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Harold enlisted with the 12th Battalion of the famous King’s Royal Rifle Corps in Rotherhithe. Raised in 1756 to defend the colonies against the French and native Americans, early recruits were colonists and ex-regulars. They adopted an ‘Indian system’ of forest warfare with lighter equipment, moving in more mobile and open formations. The 12th (Service) Battalion, King’s Royal Rifle Corps proceeded to France on the 22nd of July 1915, landing at Boulogne. Harold’s medal card indicates that he may have been with them. In 1916 they were in action at the The Battle of Mount Sorrel and The Battle of Delville Wood. Harold’s date of death is given as 19th September 1916 and something happened around this time in the Ginchy area as the Commonwealth War Graves Commission lists 31 casualties of the 12th King’s Royal Rifle Corps between 18th and 21st September. The majority are on the Thiepval Memorial. This may have been at what was known as the Battle of Flers–Courcelette. Here tanks made their tentative battlefield debut and the son of one Prime Minister, Raymond Asquith was killed while another future Prime Minister, Harold Macmillan was seriously injured.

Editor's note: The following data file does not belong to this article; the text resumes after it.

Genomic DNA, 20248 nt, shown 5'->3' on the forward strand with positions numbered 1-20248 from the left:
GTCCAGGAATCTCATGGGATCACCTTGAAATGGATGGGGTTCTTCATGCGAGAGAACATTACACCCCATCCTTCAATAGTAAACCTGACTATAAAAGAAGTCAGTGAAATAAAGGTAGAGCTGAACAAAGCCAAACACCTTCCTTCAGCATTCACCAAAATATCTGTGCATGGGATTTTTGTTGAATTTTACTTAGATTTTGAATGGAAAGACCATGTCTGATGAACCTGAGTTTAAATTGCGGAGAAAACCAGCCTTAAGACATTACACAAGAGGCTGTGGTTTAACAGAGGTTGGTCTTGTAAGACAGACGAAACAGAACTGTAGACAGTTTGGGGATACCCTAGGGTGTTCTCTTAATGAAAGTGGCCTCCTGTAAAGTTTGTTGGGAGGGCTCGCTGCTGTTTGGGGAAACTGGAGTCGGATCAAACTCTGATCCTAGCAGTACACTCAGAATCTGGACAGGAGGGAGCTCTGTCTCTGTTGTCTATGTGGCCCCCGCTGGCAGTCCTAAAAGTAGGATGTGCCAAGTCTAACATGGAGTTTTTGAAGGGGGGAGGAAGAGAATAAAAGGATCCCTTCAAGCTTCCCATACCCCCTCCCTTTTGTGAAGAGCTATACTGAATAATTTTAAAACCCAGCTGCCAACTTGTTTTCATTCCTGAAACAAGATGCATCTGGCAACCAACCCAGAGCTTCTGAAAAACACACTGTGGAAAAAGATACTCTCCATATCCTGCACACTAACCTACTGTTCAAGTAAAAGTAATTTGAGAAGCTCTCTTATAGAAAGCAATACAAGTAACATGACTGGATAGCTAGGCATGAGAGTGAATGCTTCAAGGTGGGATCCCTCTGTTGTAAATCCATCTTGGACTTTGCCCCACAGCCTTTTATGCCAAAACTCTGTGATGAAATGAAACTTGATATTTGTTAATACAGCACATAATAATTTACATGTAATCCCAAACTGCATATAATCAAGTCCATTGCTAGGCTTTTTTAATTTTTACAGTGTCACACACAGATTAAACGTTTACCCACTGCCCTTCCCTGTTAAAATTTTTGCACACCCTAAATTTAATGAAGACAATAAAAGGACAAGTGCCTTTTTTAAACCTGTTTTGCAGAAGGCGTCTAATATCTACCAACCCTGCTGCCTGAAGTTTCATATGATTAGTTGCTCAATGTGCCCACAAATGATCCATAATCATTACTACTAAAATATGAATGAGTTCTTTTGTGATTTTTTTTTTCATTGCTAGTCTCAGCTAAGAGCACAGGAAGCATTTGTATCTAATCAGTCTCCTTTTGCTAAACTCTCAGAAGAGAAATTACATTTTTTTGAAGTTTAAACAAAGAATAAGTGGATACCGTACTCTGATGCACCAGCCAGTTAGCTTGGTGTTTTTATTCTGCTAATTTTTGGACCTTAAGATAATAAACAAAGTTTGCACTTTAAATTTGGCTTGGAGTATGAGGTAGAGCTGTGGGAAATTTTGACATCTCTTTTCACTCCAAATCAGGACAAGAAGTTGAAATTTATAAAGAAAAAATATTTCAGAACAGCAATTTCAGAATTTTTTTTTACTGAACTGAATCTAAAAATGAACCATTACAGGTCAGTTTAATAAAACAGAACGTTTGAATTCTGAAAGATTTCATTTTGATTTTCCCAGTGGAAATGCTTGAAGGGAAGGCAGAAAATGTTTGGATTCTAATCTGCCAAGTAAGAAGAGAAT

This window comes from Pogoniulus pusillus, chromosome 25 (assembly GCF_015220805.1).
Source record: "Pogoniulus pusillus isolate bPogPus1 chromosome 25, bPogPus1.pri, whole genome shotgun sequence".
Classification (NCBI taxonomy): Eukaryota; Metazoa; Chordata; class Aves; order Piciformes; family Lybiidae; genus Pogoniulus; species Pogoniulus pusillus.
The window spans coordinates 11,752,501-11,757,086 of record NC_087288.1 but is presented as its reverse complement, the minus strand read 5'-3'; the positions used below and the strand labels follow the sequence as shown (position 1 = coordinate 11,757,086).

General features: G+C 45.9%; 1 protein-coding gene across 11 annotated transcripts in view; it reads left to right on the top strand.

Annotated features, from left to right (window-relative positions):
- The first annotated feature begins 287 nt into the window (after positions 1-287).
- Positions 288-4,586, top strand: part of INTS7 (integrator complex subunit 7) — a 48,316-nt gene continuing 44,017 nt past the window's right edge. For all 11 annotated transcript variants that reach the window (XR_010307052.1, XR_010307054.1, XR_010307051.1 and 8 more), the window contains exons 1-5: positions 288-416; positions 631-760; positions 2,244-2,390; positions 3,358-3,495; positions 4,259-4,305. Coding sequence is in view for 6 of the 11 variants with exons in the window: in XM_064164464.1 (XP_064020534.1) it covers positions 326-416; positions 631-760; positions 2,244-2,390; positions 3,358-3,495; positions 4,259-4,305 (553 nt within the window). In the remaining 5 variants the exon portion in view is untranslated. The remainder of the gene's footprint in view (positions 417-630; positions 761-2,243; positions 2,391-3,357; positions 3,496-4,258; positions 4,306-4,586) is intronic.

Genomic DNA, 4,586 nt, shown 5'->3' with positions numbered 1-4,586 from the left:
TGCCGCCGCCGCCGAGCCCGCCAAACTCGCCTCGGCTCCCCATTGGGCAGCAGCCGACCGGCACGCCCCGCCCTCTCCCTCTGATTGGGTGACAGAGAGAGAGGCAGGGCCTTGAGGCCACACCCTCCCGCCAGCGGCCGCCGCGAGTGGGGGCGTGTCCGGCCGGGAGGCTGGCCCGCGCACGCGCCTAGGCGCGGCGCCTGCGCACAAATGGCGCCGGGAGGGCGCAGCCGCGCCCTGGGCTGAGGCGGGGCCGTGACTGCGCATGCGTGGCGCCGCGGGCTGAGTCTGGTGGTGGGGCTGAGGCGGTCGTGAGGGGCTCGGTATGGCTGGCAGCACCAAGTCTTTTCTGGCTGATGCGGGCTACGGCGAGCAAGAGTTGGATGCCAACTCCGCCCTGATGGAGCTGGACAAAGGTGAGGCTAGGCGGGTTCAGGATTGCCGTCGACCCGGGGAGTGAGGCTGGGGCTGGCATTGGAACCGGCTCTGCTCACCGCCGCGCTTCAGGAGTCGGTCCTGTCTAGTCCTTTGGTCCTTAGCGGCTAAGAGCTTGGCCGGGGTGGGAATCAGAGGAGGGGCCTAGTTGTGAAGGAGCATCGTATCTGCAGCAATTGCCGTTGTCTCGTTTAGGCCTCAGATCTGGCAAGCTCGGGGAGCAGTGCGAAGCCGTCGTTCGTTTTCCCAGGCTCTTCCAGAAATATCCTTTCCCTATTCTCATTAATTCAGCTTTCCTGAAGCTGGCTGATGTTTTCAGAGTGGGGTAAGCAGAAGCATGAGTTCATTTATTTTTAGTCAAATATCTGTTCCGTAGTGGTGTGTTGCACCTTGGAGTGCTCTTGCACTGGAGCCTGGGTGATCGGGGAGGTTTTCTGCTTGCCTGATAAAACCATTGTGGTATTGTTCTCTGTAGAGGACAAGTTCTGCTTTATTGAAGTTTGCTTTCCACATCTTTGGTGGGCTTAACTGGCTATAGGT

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Back at 138 Smallwood Road, Thomas Clay, Iris’ father was the youngest child of Private William Clay. Tom never saw his father, who was killed at a place called Westhoek Ridge on 8th August 1917. This summer it will be the greatest pleasure to take Iris to the Flanders battlefields and attend the ceremony at the Menin Gate in Ypres, upon which her Grandfather’s name is inscribed. The following day we will travel an hour or so to the south and the main Somme Commemoration at Thiepval Memorial on which the name of Harold Victor Hatcher is written. Sidney Lewis made it home and his name wasn’t written up anywhere – until now. In September a plaque raised by the people of Tooting will be placed on the house where he once lived in Garratt Lane.

Thank you to Neil Kirby for allowing us to use his family’s photographs and to Chris, Iris and Sheila who have contributed so much to this story.